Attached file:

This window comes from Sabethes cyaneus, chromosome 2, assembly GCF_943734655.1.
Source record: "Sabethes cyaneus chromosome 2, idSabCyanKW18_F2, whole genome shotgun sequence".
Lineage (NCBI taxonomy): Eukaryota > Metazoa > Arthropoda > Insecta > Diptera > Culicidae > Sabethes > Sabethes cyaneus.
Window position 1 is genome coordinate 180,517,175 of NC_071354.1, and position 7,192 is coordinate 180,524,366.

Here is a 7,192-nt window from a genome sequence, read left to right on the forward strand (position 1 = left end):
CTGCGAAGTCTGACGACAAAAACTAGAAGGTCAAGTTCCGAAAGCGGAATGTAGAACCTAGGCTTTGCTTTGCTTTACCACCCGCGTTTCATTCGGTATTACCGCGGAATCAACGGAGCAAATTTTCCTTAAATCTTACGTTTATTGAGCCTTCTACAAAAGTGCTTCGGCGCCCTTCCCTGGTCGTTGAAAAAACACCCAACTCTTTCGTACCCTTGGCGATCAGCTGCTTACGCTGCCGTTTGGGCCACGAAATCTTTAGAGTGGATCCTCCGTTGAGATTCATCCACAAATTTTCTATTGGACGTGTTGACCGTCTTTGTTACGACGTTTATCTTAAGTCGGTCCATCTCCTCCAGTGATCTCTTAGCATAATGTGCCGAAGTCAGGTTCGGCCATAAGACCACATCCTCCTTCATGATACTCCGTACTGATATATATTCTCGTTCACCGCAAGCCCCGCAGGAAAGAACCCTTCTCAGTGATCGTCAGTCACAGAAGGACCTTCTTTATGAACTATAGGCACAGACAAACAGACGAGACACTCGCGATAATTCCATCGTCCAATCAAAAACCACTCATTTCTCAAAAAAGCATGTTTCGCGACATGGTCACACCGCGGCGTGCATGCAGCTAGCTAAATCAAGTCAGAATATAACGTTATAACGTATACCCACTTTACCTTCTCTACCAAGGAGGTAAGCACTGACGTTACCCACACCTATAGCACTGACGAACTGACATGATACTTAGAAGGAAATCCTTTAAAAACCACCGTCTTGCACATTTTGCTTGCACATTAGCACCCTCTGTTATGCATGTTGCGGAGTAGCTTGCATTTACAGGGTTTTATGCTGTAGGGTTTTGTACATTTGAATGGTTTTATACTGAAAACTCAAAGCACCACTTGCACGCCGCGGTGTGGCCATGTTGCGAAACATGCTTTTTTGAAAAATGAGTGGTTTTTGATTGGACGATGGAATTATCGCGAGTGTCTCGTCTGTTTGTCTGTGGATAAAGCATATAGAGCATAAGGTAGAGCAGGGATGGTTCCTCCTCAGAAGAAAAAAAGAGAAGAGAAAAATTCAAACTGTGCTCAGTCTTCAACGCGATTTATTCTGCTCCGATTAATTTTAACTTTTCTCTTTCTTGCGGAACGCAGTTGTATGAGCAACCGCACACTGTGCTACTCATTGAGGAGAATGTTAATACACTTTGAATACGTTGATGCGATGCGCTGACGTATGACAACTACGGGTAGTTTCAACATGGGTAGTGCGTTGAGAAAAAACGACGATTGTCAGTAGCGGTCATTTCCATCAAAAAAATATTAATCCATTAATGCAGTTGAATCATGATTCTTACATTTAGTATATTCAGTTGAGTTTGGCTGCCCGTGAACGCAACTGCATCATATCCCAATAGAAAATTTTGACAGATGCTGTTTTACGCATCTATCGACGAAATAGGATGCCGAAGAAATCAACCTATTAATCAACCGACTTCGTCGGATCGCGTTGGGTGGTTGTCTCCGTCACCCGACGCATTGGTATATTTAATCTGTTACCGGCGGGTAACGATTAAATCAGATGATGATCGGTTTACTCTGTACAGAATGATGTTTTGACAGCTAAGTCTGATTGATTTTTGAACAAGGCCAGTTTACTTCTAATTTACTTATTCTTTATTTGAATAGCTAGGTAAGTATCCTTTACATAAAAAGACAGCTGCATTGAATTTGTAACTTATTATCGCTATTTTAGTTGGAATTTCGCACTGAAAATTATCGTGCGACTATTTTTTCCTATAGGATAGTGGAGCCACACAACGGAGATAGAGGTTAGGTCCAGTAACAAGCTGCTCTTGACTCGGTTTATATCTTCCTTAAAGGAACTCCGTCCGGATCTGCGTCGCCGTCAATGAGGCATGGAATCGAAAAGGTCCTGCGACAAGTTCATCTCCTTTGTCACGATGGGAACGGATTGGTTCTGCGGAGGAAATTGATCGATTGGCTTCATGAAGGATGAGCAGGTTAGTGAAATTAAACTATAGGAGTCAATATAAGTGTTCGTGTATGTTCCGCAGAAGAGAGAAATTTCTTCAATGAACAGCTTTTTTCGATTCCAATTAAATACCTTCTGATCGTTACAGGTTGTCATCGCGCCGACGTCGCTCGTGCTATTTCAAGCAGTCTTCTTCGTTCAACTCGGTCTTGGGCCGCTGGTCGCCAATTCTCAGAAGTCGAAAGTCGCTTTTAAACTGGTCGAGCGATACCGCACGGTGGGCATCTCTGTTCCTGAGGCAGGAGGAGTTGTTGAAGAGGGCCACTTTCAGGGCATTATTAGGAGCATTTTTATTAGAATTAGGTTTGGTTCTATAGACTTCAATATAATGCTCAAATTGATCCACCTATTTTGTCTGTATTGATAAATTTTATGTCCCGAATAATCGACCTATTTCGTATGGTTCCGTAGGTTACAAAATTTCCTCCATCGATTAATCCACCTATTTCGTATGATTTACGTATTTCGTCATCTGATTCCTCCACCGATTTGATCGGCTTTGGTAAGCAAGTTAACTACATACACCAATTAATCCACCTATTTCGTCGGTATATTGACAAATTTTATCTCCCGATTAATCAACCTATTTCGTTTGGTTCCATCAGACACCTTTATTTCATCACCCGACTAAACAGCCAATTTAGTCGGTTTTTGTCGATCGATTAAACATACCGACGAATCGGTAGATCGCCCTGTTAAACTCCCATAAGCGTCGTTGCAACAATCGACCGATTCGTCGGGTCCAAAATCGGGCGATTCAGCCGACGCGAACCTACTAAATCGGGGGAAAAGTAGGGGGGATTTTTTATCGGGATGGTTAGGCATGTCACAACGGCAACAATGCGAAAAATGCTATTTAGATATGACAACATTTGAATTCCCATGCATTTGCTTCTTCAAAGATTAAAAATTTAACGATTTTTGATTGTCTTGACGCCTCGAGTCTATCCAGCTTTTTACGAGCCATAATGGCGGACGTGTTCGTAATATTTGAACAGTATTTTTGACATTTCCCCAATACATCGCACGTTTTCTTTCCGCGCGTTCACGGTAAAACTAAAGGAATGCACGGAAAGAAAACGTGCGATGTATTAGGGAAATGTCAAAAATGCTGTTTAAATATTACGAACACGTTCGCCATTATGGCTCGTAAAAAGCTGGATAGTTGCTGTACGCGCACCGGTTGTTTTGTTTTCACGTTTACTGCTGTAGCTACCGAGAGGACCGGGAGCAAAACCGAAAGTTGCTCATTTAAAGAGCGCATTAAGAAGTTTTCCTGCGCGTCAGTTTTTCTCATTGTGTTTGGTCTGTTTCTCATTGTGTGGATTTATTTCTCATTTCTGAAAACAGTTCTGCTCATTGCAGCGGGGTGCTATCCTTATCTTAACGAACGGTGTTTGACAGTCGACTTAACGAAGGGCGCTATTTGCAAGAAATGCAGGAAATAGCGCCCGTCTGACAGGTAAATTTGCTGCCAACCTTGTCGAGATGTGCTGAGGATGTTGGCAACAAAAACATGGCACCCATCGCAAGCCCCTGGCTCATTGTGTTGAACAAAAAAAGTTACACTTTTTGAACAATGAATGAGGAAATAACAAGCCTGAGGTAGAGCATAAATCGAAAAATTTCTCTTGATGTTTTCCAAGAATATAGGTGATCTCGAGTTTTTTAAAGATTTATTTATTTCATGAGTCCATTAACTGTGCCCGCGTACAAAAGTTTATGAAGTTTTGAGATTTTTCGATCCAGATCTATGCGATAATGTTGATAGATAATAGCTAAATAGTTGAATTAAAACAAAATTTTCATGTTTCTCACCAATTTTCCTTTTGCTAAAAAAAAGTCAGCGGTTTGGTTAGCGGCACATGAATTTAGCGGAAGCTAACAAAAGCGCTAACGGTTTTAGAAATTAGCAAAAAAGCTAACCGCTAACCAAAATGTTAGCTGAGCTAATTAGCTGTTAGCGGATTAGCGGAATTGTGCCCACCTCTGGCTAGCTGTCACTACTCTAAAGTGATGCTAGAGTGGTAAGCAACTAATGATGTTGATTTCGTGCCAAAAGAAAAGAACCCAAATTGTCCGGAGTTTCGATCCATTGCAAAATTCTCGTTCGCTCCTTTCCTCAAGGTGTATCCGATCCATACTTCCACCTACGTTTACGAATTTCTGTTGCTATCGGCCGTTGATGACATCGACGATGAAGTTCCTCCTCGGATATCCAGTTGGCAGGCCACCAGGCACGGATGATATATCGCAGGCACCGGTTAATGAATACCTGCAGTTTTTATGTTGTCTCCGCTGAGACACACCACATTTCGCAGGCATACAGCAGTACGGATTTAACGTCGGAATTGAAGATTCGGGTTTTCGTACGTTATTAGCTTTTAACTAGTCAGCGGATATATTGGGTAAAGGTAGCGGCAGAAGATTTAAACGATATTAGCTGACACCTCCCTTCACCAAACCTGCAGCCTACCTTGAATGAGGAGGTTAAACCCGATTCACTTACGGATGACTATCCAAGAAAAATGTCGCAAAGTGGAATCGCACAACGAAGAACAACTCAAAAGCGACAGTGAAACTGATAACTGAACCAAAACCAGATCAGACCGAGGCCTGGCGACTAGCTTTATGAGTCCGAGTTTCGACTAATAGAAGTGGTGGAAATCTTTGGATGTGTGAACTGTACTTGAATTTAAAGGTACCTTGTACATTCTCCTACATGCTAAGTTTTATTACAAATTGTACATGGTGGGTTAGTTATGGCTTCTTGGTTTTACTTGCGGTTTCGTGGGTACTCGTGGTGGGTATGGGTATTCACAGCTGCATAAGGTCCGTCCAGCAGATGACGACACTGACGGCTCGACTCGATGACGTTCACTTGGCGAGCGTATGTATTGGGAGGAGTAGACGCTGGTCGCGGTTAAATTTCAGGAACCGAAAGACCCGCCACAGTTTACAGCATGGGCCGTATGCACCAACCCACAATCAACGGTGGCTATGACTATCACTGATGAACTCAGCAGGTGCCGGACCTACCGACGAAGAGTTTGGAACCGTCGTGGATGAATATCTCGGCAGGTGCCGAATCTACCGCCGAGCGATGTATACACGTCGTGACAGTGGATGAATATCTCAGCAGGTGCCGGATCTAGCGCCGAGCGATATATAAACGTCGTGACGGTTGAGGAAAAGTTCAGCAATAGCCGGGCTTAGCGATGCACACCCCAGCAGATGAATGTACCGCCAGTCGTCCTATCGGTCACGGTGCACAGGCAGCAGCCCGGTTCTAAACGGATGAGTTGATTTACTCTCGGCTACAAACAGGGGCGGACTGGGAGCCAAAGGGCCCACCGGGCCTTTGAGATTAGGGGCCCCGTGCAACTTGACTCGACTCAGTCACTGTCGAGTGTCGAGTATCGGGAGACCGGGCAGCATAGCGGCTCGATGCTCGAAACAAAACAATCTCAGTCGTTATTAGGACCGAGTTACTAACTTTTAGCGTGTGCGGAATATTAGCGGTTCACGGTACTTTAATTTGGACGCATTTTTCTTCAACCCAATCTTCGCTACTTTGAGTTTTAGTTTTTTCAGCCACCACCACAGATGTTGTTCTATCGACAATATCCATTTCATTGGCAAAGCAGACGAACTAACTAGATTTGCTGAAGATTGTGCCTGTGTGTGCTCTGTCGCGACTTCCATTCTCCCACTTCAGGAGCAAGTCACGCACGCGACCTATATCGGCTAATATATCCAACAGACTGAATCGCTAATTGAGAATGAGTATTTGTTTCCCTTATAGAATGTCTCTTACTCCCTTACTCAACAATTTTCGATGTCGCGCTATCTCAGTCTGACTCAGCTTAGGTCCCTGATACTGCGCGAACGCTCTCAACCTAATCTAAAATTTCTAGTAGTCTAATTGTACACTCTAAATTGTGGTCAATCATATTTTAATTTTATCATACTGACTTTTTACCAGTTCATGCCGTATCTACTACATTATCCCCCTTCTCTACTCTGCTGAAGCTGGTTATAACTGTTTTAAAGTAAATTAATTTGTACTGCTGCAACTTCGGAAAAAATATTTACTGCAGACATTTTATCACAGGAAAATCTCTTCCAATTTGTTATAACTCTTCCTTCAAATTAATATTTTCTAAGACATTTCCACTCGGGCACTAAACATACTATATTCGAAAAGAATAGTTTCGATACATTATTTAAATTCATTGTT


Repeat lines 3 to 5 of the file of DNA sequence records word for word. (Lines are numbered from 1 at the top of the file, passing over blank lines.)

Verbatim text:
Lineage (NCBI taxonomy): Eukaryota > Metazoa > Arthropoda > Insecta > Diptera > Culicidae > Sabethes > Sabethes cyaneus.
Window position 1 is genome coordinate 180,517,175 of NC_071354.1, and position 7,192 is coordinate 180,524,366.

Here is a 7,192-nt window from a genome sequence, read left to right on the forward strand (position 1 = left end):